where I is the identity matrix.
For any unitary matrix U of finite size, the following hold:
- Given two complex vectors x and y, multiplication by U preserves their inner product; that is, ⟨Ux, Uy⟩ = ⟨x, y⟩.
- U is normal
- U is diagonalizable; that is, U is unitarily similar to a diagonal matrix, as a consequence of the spectral theorem. Thus, U has a decomposition of the form
- where V is unitary and D is diagonal and unitary.
- Its eigenspaces are orthogonal.
- U can be written as U = eiH, where e indicates matrix exponential, i is the imaginary unit, and H is a Hermitian matrix.
Any square matrix with unit Euclidean norm is the average of two unitary matrices.
If U is a square, complex matrix, then the following conditions are equivalent:
- U is unitary.
- U∗ is unitary.
- U is invertible with U−1 = U∗.
- The columns of U form an orthonormal basis of with respect to the usual inner product.
- The rows of U form an orthonormal basis of with respect to the usual inner product.
- U is an isometry with respect to the usual norm.
- U is a normal matrix with eigenvalues lying on the unit circle.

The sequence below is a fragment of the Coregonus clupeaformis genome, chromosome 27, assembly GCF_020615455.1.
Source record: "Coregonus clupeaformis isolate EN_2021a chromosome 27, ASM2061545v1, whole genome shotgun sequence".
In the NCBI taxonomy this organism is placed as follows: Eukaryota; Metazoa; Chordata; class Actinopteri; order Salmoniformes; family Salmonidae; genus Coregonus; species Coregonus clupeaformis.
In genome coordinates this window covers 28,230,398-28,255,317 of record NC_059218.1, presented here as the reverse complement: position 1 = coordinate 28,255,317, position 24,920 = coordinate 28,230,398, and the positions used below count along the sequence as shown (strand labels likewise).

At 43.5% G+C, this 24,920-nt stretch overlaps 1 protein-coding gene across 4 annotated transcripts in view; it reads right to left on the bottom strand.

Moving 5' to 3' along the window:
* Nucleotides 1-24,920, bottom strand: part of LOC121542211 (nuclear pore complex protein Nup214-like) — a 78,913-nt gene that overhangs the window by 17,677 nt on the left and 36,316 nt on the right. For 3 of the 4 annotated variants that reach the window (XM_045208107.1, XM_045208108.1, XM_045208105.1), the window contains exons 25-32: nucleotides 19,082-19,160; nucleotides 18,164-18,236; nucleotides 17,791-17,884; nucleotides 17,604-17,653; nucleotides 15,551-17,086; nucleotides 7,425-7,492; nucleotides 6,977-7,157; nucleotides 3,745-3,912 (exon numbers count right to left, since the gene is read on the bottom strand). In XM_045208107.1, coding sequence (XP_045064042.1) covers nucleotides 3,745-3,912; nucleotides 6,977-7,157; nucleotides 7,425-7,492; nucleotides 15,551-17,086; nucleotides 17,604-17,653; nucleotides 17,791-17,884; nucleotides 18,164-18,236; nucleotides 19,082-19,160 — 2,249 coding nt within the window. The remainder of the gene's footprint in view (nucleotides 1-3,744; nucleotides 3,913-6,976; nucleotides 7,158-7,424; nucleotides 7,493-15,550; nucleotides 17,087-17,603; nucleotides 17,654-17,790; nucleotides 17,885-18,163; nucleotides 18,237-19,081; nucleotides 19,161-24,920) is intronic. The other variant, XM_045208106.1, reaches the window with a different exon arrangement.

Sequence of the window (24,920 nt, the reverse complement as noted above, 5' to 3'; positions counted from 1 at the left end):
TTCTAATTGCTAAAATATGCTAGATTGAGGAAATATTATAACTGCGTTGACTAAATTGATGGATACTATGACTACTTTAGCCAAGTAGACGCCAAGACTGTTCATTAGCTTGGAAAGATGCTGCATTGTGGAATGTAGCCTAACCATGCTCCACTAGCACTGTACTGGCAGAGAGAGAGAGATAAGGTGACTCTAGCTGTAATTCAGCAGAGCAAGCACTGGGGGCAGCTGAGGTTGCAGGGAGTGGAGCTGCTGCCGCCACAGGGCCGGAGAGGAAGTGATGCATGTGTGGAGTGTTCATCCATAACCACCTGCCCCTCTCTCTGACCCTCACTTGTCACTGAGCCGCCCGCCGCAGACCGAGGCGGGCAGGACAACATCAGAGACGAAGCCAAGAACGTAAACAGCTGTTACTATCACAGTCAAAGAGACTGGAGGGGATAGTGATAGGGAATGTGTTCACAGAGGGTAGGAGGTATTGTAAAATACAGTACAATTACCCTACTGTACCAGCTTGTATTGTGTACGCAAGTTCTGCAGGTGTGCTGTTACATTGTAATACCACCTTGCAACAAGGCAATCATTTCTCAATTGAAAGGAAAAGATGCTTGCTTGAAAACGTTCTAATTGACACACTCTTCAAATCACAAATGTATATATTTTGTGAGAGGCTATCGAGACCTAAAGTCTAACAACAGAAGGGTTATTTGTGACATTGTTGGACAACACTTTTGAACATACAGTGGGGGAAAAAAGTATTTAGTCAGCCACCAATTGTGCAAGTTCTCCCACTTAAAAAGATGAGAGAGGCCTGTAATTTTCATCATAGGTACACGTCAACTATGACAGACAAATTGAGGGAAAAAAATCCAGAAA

2 × 2 unitary matrix
The general expression of a 2 × 2 unitary matrix is:
which depends on 4 real parameters (the phase of a, the phase of b, the relative magnitude between a and b, and the angle φ). The determinant of such a matrix is:
The sub-group of such elements in U where det(U) = 1 is called the special unitary group SU(2).
The matrix U can also be written in this alternative form:
which, by introducing φ1 = ψ + Δ and φ2 = ψ − Δ, takes the following factorization:
This expression highlights the relation between 2 × 2 unitary matrices and 2 × 2 orthogonal matrices of angle θ.
Many other factorizations of a unitary matrix in basic matrices are possible.
- Orthogonal matrix
- Hermitian matrix
- Symplectic matrix
- Orthogonal group O(n)
- Special Orthogonal group SO(n)
- Unitary group U(n)
- Special Unitary group SU(n)
- Unitary operator
- Matrix decomposition
- Quantum gate